The breathtaking views inside Arches National Parks are hard to describe beyond the word, “breathtaking”. The park has safe, easily accessible hikes to its monuments, except to Delicate Arch. Thanks to the other monument hikes, I was unprepared for the “strenuous” hike description in the guidebook for Delicate Arch. A more accurate description would be, “If you made it to Delicate Arch, good for you! You didn’t die! Now the tough part is the descent…”
No joke. The hike up to Delicate Arch is not for the meek or for people with weak knees or for someone afraid of heights or for someone with suicidal thoughts or if you are with someone you wish would die, for you may be tempted to give them a quick shove…just make sure you have the car keys.
You embark from the parking lot along the trailhead and see people who look like ants waaaaaaaay up ahead of you on a slope and think, hell, if they did it, I can do it. Then you get up there and are huffing and puffing and see little kids in Crocs skipping past you, or people making their descent who look a little discombobulated or some careless teenager who found a spot on the rock that sounds hollow and jumps up and down on it, which provides a sense of extreme awareness at how thin some layers of rock are and imagine this kid finding a path to Middle Earth the hard way, and then you realize that you are only half way up to Delicate Arch.
The week leading up to the Delicate Arch death trap hike was challenging. My daughter and I drove a rental truck filled with her personal belongings and furniture to Denver for her to start her first post-grad school job. She crossed over more than a state line as we entered Colorado on I70. The physical part of the move was exhausting, but [as her mom], it wasn’t anything like the emotional adjustment of accepting her transition to becoming a taxpayer. This alone was enough to deal with, but I didn’t have time to catch my breath and accept this new phase of her life, because the next thing I knew, Adam had flown into town, we arrived in Moab, and suddenly I was turning bright red and cursing the fact that I had made it to what I thought was the end of the hike when the rocks suddenly narrowed to a death-defying ledge, barely room for 2 people across, without a guard rail. I was having flashbacks to hiking the Grand Canyon (a tale for another time). As I see this, I start to say out loud, “Are you F*…..kidding me!” but just as I uttered the consonant sound of an “f”, I heard the voice of a young child directly behind me, so I abruptly ceased speaking out loud.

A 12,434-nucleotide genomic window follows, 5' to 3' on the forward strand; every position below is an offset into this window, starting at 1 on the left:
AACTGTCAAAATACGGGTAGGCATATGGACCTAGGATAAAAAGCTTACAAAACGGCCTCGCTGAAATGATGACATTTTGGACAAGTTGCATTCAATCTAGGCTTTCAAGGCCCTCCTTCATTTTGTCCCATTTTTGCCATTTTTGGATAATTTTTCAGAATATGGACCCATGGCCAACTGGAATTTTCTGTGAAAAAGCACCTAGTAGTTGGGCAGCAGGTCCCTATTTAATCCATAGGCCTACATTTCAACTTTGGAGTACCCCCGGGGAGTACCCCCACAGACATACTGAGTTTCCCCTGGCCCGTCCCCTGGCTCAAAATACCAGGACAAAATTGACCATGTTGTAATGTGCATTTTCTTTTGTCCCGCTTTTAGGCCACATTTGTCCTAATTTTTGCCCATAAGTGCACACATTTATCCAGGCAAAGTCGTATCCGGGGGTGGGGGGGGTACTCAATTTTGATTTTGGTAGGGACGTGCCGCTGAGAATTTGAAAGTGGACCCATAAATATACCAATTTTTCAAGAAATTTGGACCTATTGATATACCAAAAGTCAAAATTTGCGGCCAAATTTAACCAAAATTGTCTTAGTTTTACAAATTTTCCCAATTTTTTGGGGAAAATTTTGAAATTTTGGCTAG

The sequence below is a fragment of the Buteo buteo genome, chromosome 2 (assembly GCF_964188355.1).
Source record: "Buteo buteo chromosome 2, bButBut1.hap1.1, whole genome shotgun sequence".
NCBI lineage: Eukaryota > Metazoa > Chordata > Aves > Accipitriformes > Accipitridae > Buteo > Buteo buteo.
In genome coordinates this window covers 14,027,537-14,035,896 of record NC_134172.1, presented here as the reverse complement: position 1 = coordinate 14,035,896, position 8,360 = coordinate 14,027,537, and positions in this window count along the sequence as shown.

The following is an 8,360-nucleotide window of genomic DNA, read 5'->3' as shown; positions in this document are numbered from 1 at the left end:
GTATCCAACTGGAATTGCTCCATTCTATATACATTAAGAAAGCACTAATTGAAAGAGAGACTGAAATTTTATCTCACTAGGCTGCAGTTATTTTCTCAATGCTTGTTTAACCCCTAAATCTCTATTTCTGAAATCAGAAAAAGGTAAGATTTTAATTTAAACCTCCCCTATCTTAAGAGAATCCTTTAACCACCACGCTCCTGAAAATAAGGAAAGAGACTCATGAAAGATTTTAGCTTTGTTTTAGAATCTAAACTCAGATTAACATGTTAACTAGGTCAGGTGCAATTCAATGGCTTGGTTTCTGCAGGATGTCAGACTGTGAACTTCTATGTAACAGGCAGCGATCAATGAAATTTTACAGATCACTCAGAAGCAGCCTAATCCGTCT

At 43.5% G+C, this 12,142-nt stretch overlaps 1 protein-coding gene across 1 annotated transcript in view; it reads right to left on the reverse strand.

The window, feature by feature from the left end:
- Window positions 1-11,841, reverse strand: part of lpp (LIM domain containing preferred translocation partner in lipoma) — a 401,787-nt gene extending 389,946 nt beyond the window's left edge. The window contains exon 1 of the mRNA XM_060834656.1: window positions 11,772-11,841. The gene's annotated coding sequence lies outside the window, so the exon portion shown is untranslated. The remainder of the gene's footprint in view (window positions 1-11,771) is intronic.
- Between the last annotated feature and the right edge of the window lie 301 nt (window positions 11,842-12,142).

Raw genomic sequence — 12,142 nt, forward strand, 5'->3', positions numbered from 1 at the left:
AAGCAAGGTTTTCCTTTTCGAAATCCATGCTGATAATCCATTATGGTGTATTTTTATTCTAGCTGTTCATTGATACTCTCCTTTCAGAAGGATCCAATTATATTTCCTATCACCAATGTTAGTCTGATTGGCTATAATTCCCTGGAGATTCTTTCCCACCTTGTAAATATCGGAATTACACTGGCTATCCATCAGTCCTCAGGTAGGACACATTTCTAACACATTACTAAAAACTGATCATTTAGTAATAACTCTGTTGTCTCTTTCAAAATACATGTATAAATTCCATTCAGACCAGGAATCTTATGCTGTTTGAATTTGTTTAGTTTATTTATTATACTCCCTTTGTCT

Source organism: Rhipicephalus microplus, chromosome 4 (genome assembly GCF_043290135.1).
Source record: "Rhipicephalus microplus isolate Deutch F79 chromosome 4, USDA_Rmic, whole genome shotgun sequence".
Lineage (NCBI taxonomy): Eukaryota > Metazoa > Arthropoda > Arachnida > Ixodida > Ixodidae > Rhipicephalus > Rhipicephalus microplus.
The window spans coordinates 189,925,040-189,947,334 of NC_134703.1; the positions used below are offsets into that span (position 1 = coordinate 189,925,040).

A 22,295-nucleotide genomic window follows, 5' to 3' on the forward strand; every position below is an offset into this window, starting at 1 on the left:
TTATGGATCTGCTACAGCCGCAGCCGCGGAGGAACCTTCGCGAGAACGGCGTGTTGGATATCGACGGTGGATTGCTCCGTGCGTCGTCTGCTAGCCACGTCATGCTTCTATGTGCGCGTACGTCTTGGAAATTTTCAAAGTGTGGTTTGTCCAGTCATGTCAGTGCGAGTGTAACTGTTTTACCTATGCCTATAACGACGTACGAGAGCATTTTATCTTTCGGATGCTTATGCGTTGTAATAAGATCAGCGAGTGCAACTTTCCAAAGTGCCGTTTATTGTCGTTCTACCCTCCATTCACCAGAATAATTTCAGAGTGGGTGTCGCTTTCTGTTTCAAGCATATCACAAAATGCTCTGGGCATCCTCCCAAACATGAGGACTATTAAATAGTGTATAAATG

This dangerous ledge was the only way up to Delicate Arch, and at this point, I am so pissed and yet so determined to see the goddamn arch, that I am practically yelling, “Out of my way, people!” among obscenities under my breath.
My legs are shaking, I was emotionally spent, and had a very little reserve. Adam, bless him, quietly walked around me to get to an optimal angle to shoot the arch. Thanks to smoke from the Dixie fire, we were unable to experience clear skies, so our plan to take shots of the Galactic Center of the Milky Way was scrubbed. We opted for sunset and sunrise photos instead.
I did capture a couple great shots of the arch, one of them is on my Instagram feed of a little girl who had made the climb IN A DRESS with non-sensible shoes, apparently for her own IG shots. She posed in all sorts of adorable ways, but the one I captured of her was when she looked up.
To the woman from Brooklyn demanding a helicopter for her descent, if it had flown in, you would have had to fight me for a seat! There are two ways down from Delicate Arch, but one involved death. Since the helicopter didn’t arrive and it would be dark soon, I took my chances on the ledge, but had to dig deep to get the internal confidence to do so without vomiting. I clung to the rock and kept my vision down in front of my feet. I’m grateful that there are plenty of amazing locations to shoot the Milky Way, as there is no freaking way I am making that climb in the middle of the night. No. Way.